This year's report shows that "overall cancer death rates continued to decline in the United States among both men and women, among all major racial and ethnic groups, and for all of the most common cancer sites, including lung, colon and rectum, female breast, and prostate." On the rise? Melanoma of the skin (among men only) and for cancers of the liver, pancreas, and uterus.
The report, produced since 1998, is co-authored by researchers from the American Cancer Society (ACS), the Centers for Disease Control and Prevention (CDC), the National Cancer Institute (NCI), and the North American Association of Central Cancer Registries (NAACCR). It appears online in the Journal of the National Cancer Institute.
This year's report also featured "special feature section on human papillomavirus (HPV)-associated cancers," which showed that "incidence rates are increasing for HPV-associated oropharyngeal and anal cancers and that vaccination coverage levels in the U.S. during 2008 and 2010 remained low among adolescent girls."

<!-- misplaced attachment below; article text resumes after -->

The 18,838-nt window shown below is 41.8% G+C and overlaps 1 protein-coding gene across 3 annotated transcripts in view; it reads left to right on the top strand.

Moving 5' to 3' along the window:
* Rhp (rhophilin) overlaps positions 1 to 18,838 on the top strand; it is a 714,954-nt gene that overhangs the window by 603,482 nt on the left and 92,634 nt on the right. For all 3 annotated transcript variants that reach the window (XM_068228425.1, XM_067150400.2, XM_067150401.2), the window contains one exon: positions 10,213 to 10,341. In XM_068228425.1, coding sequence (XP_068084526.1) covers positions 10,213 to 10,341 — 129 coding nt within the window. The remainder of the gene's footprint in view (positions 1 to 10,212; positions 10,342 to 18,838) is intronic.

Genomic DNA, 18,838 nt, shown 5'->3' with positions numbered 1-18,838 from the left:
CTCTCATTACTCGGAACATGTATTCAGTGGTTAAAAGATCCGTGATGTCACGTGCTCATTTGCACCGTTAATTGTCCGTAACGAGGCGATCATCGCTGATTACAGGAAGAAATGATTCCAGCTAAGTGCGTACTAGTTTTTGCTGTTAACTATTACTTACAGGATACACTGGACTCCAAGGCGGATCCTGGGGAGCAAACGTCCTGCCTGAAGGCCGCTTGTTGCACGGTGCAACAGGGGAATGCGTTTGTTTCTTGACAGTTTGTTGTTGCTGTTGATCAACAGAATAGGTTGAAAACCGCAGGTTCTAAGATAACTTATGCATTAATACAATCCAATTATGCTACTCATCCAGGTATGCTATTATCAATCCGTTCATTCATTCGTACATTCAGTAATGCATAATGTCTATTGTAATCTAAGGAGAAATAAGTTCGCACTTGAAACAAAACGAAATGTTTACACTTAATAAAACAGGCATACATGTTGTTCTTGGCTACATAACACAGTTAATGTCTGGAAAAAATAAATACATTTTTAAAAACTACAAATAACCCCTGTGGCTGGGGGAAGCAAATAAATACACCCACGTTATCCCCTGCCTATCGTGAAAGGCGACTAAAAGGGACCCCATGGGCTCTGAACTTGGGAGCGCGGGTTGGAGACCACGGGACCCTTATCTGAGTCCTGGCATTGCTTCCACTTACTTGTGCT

“The continuing drop in cancer mortality over the past two decades is reason to cheer,” said John R. Seffrin, Ph.D., chief executive officer of the American Cancer Society. “The challenge we now face is how to continue those gains in the face of new obstacles, like obesity and HPV infections. We must face these hurdles head on, without distraction, and without delay, by expanding access to proven strategies to prevent and control cancer.”
Click "Read More" to view a PDF of the full report, as well as a comprehensive Q&A document detailing the report's methodology.
• Report to the Nation shows U.S. cancer death rates continue to drop; Special feature highlights trends in HPV-associated cancers and HPV vaccination coverage levels (Cancer.gov, Jan. 7, 2013)